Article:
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  Hercules in New York Hit Or MythBuy this film here.
Year: 1970
Director: Arthur A. Seidelman
Stars: Arnold Schwarzenegger, Arnold Stang, Deborah Loomis, Ernest Graves, James Karen, Tanny McDonald, Taina Elg, Harold Burstein, Merwin Goldsmith, George Bartenieff, Michael Lipton
Genre: Comedy, Fantasy
Rating:  3 (from 1 vote)
Review: On Mount Olympus in the realm of the Greek gods and goddesses, superstrong demi-god Hercules (Arnold Schwarzenegger) has grown restless with his idyllic life and longs to return to the world of the mortals and have new adventures there. However, his stern father Zeus (Ernest Graves) forbids this, demanding Hercules stay exactly where he is and the more his son complains, the more angry Zeus becomes. Eventually, in a fit of rage, he throws a lightning bolt at Hercules and the explosion sends the demi-god down to Earth, passing an aeroplane on the way and surprising the passengers as he waves a cheery "hello". He lands in the sea and is picked up by a passing ship on its way to New York, but Hercules finds that life is not all plain sailing down among the mortals...

Written by producer Aubrey Wisberg, this film is notorious for featuring a certain screen megastar and future Governor of California in his first starring role, here under the alias Arnold Strong. Those who were less than convinced of Schwarzenegger's acting talents were vindicated by watching this movie which saw our hero either dubbed with a deep, American voice or using his own, thickly accented, Austrian voice depending on which version you saw, but not exactly giving thespian legends like Laurence Olivier or Marlon Brando a run for their money. In fact, he's even acted off the screen by the modest Arnold Stang, who appears as his sidekick Pretzie and helps him out of trouble when he successfully tries to jump ship.

But this is meant to be throwaway entertainment, so how does it stand up? Sadly, it has to be said Hercules in New York is found lacking - sure, it has camp appeal, but the whole affair is so low budget in the worst sense, with fluffed lines, wobbly camerawork and stilted acting that it looks punishingly amateur. When we enjoy scenes of Zeus and his godlike friends emoting in what looks like a nearby park, you can't help but notice the sound of passing cars in the background, and as it's Herc we want to see these constant interruptions have a tedious effect, especially as they're basically the same set up over and over again: we know Zeus wants his son to return, we don't need to be told incessantly.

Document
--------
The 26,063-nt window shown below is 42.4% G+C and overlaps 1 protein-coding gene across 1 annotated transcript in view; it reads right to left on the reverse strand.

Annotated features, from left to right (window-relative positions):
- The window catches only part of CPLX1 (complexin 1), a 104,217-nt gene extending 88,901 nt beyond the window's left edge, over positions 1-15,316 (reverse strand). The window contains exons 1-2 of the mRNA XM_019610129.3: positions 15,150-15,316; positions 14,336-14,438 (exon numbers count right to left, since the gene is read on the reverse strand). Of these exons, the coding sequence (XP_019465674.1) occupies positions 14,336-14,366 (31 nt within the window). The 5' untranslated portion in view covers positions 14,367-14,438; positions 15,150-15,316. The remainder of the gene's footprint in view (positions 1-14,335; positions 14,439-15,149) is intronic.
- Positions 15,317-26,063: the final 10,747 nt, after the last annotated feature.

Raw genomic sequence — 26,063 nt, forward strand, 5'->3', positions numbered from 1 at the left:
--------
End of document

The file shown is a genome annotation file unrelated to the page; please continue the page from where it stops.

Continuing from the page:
Meanwhile, Hercules is wearing out his name (catchphrase: "I am Hercules!") and meeting new friends. He and Pretzie (who got his name because he's a pretzel salesman) see a group of students practising athletics, which the strongman considers with vocal disdain, leading to a "if you're so clever, you try it" sequence where he demonstrates his physical prowess courtesy of camera trickery. Yes, you too can break records in the long jump if nobody sees you flying through the air between takeoff and landing. They happen to be noticed by Helen (Deborah Loomis) and her father, Professor Camden (James Karen), who think the musclebound visitor has potential, leading to a not particularly hilarious drawing room comedy moment where Hercules makes the classic faux pas of inquiring who Helen is currently shagging.

This is supposed to be a comedy, but you'd have hard time raising a laugh at the antics on display here unless it's a derisive snicker. As Hercules becomes a wrestler for cash (of which we see one short shot of Schwarzenegger holding someone above his head and that's it), local gangsters get involved, and that's not all, as his father's wife Juno (Tanny McDonald) sends Nemesis (Taina Elg) down to sabotage his chances by reducing his strength in a televised weightlifting competition. It all ends in a frantic chase as Herc commandeers a handy chariot for a car chase and a massive fight erupts. And that's without mentioning the bear, well, the man in the bear suit at least, who Herc subdues, or the fact that this is the only Hercules movie you'll see where the mythological figure wears a cardigan. Not an esteemed debut for Schwarzenegger, then, but the only way was up after this fiasco. Relentlessly Greek music by John Balamos.
Reviewer: Graeme Clark


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